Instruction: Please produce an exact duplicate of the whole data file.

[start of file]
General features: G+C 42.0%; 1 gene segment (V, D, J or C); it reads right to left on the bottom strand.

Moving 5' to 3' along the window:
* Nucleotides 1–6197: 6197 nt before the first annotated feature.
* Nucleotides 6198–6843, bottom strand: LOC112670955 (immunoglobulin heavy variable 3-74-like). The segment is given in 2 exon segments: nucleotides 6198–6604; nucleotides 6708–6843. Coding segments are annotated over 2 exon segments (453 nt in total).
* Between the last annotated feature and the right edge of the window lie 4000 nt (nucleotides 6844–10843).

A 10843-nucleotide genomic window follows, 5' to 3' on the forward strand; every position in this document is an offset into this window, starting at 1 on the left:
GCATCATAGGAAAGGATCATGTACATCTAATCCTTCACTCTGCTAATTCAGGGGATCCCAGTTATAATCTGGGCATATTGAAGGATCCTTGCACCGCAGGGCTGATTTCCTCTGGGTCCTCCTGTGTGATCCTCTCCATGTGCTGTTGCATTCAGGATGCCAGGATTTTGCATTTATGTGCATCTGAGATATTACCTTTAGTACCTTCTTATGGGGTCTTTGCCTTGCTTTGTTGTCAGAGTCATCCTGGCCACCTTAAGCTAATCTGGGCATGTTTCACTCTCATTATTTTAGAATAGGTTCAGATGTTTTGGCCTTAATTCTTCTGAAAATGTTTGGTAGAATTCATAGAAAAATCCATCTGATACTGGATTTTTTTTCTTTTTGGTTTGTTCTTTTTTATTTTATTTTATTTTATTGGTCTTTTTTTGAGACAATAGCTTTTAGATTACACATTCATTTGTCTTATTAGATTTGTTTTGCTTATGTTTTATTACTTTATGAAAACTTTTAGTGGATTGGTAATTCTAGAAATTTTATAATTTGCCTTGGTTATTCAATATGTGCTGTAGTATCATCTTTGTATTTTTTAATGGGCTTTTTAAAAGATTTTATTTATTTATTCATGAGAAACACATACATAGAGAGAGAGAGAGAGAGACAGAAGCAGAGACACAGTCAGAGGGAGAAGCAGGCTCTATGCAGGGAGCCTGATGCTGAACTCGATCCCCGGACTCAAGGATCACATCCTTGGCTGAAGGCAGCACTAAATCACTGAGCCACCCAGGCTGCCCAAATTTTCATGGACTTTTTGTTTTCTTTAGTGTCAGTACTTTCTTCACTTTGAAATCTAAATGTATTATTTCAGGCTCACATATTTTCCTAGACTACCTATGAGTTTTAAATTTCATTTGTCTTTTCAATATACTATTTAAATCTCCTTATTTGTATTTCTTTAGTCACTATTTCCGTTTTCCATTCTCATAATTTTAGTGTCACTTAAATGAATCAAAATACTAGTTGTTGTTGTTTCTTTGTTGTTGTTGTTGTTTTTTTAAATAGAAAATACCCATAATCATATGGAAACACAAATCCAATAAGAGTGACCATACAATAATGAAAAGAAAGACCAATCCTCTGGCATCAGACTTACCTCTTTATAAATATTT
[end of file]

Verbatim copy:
General features: G+C 42.0%; 1 gene segment (V, D, J or C); it reads right to left on the bottom strand.

Moving 5' to 3' along the window:
* Nucleotides 1–6197: 6197 nt before the first annotated feature.
* Nucleotides 6198–6843, bottom strand: LOC112670955 (immunoglobulin heavy variable 3-74-like). The segment is given in 2 exon segments: nucleotides 6198–6604; nucleotides 6708–6843. Coding segments are annotated over 2 exon segments (453 nt in total).
* Between the last annotated feature and the right edge of the window lie 4000 nt (nucleotides 6844–10843).

A 10843-nucleotide genomic window follows, 5' to 3' on the forward strand; every position in this document is an offset into this window, starting at 1 on the left:
GCATCATAGGAAAGGATCATGTACATCTAATCCTTCACTCTGCTAATTCAGGGGATCCCAGTTATAATCTGGGCATATTGAAGGATCCTTGCACCGCAGGGCTGATTTCCTCTGGGTCCTCCTGTGTGATCCTCTCCATGTGCTGTTGCATTCAGGATGCCAGGATTTTGCATTTATGTGCATCTGAGATATTACCTTTAGTACCTTCTTATGGGGTCTTTGCCTTGCTTTGTTGTCAGAGTCATCCTGGCCACCTTAAGCTAATCTGGGCATGTTTCACTCTCATTATTTTAGAATAGGTTCAGATGTTTTGGCCTTAATTCTTCTGAAAATGTTTGGTAGAATTCATAGAAAAATCCATCTGATACTGGATTTTTTTTCTTTTTGGTTTGTTCTTTTTTATTTTATTTTATTTTATTGGTCTTTTTTTGAGACAATAGCTTTTAGATTACACATTCATTTGTCTTATTAGATTTGTTTTGCTTATGTTTTATTACTTTATGAAAACTTTTAGTGGATTGGTAATTCTAGAAATTTTATAATTTGCCTTGGTTATTCAATATGTGCTGTAGTATCATCTTTGTATTTTTTAATGGGCTTTTTAAAAGATTTTATTTATTTATTCATGAGAAACACATACATAGAGAGAGAGAGAGAGAGACAGAAGCAGAGACACAGTCAGAGGGAGAAGCAGGCTCTATGCAGGGAGCCTGATGCTGAACTCGATCCCCGGACTCAAGGATCACATCCTTGGCTGAAGGCAGCACTAAATCACTGAGCCACCCAGGCTGCCCAAATTTTCATGGACTTTTTGTTTTCTTTAGTGTCAGTACTTTCTTCACTTTGAAATCTAAATGTATTATTTCAGGCTCACATATTTTCCTAGACTACCTATGAGTTTTAAATTTCATTTGTCTTTTCAATATACTATTTAAATCTCCTTATTTGTATTTCTTTAGTCACTATTTCCGTTTTCCATTCTCATAATTTTAGTGTCACTTAAATGAATCAAAATACTAGTTGTTGTTGTTTCTTTGTTGTTGTTGTTGTTTTTTTAAATAGAAAATACCCATAATCATATGGAAACACAAATCCAATAAGAGTGACCATACAATAATGAAAAGAAAGACCAATCCTCTGGCATCAGACTTACCTCTTTATAAATATTT